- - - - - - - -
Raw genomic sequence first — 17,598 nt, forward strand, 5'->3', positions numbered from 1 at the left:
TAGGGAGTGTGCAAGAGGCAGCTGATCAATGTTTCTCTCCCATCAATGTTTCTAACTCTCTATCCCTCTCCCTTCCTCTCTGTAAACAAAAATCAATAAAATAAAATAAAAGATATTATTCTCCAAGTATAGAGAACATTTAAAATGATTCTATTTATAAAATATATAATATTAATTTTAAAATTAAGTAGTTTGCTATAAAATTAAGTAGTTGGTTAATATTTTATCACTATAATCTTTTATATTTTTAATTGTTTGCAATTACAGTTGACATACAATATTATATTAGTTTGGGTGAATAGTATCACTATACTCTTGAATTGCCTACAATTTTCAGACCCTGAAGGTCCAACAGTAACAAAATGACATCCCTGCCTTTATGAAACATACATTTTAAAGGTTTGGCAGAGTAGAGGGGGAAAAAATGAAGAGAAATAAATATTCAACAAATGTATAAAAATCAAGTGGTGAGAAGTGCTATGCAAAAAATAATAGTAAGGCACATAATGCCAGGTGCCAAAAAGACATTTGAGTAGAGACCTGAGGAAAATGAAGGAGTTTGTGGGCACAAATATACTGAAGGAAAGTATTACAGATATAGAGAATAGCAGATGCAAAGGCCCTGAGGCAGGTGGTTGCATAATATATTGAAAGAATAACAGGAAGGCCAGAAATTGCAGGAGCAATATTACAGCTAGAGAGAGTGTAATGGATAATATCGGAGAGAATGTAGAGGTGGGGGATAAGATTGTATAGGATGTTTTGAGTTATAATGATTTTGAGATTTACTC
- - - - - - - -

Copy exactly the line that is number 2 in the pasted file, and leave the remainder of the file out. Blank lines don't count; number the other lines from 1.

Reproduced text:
TAGGGAGTGTGCAAGAGGCAGCTGATCAATGTTTCTCTCCCATCAATGTTTCTAACTCTCTATCCCTCTCCCTTCCTCTCTGTAAACAAAAATCAATAAAATAAAATAAAAGATATTATTCTCCAAGTATAGAGAACATTTAAAATGATTCTATTTATAAAATATATAATATTAATTTTAAAATTAAGTAGTTTGCTATAAAATTAAGTAGTTGGTTAATATTTTATCACTATAATCTTTTATATTTTTAATTGTTTGCAATTACAGTTGACATACAATATTATATTAGTTTGGGTGAATAGTATCACTATACTCTTGAATTGCCTACAATTTTCAGACCCTGAAGGTCCAACAGTAACAAAATGACATCCCTGCCTTTATGAAACATACATTTTAAAGGTTTGGCAGAGTAGAGGGGGAAAAAATGAAGAGAAATAAATATTCAACAAATGTATAAAAATCAAGTGGTGAGAAGTGCTATGCAAAAAATAATAGTAAGGCACATAATGCCAGGTGCCAAAAAGACATTTGAGTAGAGACCTGAGGAAAATGAAGGAGTTTGTGGGCACAAATATACTGAAGGAAAGTATTACAGATATAGAGAATAGCAGATGCAAAGGCCCTGAGGCAGGTGGTTGCATAATATATTGAAAGAATAACAGGAAGGCCAGAAATTGCAGGAGCAATATTACAGCTAGAGAGAGTGTAATGGATAATATCGGAGAGAATGTAGAGGTGGGGGATAAGATTGTATAGGATGTTTTGAGTTATAATGATTTTGAGATTTACTC